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    ABSTRACT: Background Toll-like receptor (TLR) agonists have important properties that can be exploited for immunotherapy against tumors. Locally injected immunostimulatory oligodeoxynucleotides containing CpG motifs (CpG-ODNs), which are TLR9 agonists, have shown promise in cancer models. Several studies have demonstrated that these motifs have immunologic effects similar to those of bacterial DNA and can stimulate monocytes, macrophages, dendritic, and B cells, which then produce several proinflammatory cytokines. However, these CpG-ODNs appear to produce opposite effects on tumor B cells. Methods In this study, we investigated the direct effects of a murine class B CpG (1826) ODNs on lymphoma B cells in vitro and in vivo, using mouse models of non-Hodgkin B lymphomas developing in immunoprivileged sites, specifically the brain and the eye, and in subcutaneous sites. Results In vitro, CpG-ODNs produced antiproliferative and proapoptotic effects on lymphoma B cells. In vivo, it had an antitumor effect when injected into tumors in murine models of subcutaneous lymphoma (SCL) and primary cerebral lymphoma (PCL). However, its intravitreal administration into a primary intraocular lymphoma (PIOL) mouse model did not produce an antitumor effect. In vitro experiments using supernatant from mouse PIOL samples demonstrated that the PIOL molecular microenvironment inhibits the antiproliferative effect of CpG-ODNs on lymphoma B-cells. Conclusions Responsiveness to CpG stimulation differs in subcutaneous, cerebral, and ocular tumors, according to the tumoral and molecular microenvironment, and this should be considered for further therapeutic approaches.
    Full-text · Article · Apr 2013 · Journal of Experimental & Clinical Cancer Research
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    • "Primary central nervous system lymphoma has received more attention in recent years, especially for its unsatisfactory therapy and poor prognosis, resulting in increasing scientific awareness [4–6]. It is clear that its unsatisfactory therapy and poor prognosis are connected with the chemosensitivity and radiosensitivity [7, 8]. Special attention has been paid in recent years to factors related to the molecular biological characteristics of the tumor, in an attempt to predict and improve the prognosis. "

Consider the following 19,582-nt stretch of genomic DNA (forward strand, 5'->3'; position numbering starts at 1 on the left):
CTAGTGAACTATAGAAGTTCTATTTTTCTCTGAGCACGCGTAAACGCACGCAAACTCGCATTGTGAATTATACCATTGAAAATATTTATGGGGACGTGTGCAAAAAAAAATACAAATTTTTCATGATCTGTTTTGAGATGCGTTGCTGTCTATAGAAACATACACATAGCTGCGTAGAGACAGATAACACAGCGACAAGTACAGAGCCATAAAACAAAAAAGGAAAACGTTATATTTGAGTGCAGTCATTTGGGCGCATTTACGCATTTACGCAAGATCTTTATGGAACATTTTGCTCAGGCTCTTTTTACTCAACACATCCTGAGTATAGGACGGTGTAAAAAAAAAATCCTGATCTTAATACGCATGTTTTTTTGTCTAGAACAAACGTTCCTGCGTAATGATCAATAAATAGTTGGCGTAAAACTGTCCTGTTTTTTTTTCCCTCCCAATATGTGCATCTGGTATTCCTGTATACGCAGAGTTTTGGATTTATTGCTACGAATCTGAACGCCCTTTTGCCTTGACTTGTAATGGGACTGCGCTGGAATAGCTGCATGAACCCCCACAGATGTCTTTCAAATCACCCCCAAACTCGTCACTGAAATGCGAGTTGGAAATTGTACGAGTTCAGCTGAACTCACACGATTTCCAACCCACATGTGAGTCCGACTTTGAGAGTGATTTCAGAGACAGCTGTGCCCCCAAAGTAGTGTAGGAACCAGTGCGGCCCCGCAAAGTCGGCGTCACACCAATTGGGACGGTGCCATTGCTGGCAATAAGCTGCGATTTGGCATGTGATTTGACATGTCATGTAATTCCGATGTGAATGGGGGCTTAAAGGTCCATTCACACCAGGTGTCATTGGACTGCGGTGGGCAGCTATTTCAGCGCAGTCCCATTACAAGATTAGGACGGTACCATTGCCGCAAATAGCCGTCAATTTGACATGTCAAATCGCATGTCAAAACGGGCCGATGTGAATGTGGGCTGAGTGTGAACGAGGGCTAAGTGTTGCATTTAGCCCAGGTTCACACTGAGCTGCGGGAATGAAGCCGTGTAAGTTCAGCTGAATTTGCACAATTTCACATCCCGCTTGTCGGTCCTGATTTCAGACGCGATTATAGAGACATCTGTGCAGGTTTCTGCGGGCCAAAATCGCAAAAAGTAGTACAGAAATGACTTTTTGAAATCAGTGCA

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    ABSTRACT: The aim of our study was to detect the expression of Ku80 in primary central nervous system lymphoma and to evaluate the relationship between Ku80 expression level and clinical outcomes. Thirty-eight patients with primary central nervous system lymphoma (PCNSL) were included in this retrospective study. The expression of Ku80 in tumor samples was determined by immunohistochemistry. One thousand neoplastic cells per specimen were counted. The expression levels were compared with the clinical data and statistically analyzed. The results of this study show that the expression of Ku80 can be found in the majority of PCNSLs. The mean expression level of Ku80 in 38 PCNSL is 64.1 ±24.5. A significant difference in Ku80 expression could be found between the age < 65 years group and age ≥ 65 years group (P = 0.006). Kaplan-Meier analysis revealed that patients who showed a high Ku80 expression had a significantly shorter median survival time (MST) than patients who had low Ku80 expression (P = 0.036). Patients' age, tumor location, and treatment protocol were significantly related to prognosis in PCNSL (P < 0.05). The expression of Ku80 was observed in the majority of PCNSLs. Ku80 was a predictive factor for survival in this study. In addition to Ku80, other clinical variables including age, tumor location and therapeutic protocol are correlated significantly with overall survival.
    Full-text · Article · Mar 2013 · Contemporary Oncology / Wspólczesna Onkologia